“I am not sure I have ever heard of anything that has the word passion thrown around as much as I have about cycling, and it’s because there is that joy of riding a bicycle,” Cotton said. “Some people, myself included, have a joy for beating themselves up. I have heard it said that endurance sports are a contest of who can hit their head against a wall harder and longer. It kind of is what it is.”
Racing in a full and a half IronMan along with the Grant Park and River Gorge races, Cotton pedaled right into the competitive cycling world. Yet with no team or coach, Cotton had to embody all of those roles himself if he was going to be successful.
“There is definitely a lone wolf aspect to it,” Cotton explained. “When it comes to cycling and training, I am a voracious reader. I just read books about it for fun.”
Now, with hopes of expanding his competitive racing portfolio, the goal is clear: become as fast as possible. Whether or not that will be fast enough to pursue a career in professional cycling at this point remains unclear, but the drive is there.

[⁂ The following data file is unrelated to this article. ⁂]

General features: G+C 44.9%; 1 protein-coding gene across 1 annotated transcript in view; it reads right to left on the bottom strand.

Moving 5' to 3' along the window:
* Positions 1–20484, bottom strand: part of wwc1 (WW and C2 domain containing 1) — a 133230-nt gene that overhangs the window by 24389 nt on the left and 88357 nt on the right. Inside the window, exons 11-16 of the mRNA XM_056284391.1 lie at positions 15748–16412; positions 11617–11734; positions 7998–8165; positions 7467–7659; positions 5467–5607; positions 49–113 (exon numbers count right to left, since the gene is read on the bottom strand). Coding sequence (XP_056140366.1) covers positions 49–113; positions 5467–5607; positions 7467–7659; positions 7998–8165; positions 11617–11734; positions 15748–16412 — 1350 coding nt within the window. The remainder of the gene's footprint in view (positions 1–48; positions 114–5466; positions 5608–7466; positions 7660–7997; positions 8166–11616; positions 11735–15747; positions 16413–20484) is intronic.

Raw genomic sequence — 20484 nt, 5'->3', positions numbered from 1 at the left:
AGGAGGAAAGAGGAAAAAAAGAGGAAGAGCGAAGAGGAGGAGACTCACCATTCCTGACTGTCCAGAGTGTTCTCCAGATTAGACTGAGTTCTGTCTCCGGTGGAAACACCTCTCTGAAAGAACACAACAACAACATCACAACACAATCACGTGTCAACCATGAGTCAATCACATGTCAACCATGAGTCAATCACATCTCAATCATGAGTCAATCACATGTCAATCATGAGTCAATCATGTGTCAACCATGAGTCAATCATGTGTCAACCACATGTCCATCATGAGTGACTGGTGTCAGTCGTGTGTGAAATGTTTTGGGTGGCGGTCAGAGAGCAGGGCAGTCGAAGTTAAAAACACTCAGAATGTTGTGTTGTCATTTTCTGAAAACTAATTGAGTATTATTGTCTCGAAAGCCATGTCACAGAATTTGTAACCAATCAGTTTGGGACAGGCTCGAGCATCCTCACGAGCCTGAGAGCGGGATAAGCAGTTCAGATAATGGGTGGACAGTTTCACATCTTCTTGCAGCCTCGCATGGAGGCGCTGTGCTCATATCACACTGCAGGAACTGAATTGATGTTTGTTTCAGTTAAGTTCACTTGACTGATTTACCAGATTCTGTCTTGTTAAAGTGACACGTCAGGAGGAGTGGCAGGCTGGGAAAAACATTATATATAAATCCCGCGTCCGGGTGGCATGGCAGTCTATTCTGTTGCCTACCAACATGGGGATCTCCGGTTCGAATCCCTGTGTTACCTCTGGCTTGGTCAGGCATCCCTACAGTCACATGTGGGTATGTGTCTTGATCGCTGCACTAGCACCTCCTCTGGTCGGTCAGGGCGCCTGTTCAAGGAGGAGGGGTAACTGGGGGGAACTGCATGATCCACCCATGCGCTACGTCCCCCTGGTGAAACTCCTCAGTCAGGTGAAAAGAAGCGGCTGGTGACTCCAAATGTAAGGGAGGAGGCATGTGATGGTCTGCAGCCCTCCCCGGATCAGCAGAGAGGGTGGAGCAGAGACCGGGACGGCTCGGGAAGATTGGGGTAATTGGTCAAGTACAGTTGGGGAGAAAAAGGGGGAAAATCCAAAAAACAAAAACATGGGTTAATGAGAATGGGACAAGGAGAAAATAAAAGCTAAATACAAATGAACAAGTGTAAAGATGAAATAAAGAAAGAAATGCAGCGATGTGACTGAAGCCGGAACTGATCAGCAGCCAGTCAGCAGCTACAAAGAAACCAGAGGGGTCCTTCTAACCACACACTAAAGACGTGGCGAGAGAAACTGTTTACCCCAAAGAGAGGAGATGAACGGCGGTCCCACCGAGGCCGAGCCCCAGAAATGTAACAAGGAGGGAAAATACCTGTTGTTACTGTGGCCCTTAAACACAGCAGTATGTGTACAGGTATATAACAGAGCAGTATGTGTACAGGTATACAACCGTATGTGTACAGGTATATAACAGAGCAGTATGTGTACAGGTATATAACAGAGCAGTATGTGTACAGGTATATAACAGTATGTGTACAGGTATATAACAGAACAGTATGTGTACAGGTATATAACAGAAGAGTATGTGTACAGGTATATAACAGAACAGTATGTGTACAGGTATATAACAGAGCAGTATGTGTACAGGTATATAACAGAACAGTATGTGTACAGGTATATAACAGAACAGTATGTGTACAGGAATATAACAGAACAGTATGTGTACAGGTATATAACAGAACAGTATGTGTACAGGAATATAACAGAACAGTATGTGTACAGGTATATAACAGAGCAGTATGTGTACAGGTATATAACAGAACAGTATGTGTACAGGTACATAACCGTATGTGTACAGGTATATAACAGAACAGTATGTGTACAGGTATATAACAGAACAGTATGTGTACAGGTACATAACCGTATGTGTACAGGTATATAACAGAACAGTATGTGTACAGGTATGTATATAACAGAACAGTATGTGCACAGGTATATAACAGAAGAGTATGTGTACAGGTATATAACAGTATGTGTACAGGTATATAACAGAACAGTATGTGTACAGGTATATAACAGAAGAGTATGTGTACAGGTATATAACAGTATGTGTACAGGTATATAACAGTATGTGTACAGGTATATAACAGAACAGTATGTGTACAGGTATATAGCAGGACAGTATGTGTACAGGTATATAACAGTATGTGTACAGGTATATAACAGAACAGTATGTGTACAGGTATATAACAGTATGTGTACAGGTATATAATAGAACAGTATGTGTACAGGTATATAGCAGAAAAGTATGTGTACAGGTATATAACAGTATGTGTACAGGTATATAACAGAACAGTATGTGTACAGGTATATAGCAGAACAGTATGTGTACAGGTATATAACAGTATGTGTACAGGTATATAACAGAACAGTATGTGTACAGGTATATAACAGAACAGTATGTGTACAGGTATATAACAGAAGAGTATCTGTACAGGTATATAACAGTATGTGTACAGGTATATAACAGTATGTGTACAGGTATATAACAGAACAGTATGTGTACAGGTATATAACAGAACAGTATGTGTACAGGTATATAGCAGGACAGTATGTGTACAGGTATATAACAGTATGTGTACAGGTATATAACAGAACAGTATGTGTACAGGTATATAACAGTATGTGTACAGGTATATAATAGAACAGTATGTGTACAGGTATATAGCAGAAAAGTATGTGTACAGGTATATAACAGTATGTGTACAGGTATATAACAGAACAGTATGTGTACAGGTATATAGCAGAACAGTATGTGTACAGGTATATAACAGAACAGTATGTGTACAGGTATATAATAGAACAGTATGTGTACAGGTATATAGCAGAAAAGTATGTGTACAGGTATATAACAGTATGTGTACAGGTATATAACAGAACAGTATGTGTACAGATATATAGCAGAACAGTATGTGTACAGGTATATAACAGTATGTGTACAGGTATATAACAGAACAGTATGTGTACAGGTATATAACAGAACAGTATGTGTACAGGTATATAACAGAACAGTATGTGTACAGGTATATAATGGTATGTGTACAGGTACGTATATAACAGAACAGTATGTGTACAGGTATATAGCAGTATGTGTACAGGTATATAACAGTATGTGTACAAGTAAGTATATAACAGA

“If it’s not fun, then there’s no point, but for me it’s really fun,” he said. “And if that path takes me to racing at a high level, or not, that [it’s fun] is what matters to me. That pipedream exists for me. I can’t say that it doesn’t.”
If you haven’t noticed, the words “professional cycling” rarely escape Cotton’s mouth and when they do it is generally done quietly and quickly, like a back-alley drug deal. But unlike those back-alley dealings, it is not shame or fear that slows Cotton, but simply a hesitance to put too much hope in an all-too uncertain dream.
Between school, work and training, Cotton has unfortunately had little time for racing. But with graduation looming, the opportunity to chase his goals grows near. This summer, Cotton plans to bike The Great Divide, a 2,800 mile trek from Canada to Mexico that passes straight through the Rocky Mountains. He also has plans to compete in the Shenandoah 100, an ultra-endurance mountain bike race held in Virginia.
Whether the future holds a professional racing career or not, one way or another Cotton will find his way onto a bike.
“I found a passion at a young age and it’s something that brings me a lot of joy,” Cotton said. “I couldn’t imagine my experience here at Emory without it. It is always going to be a part, big or small, of who I am.”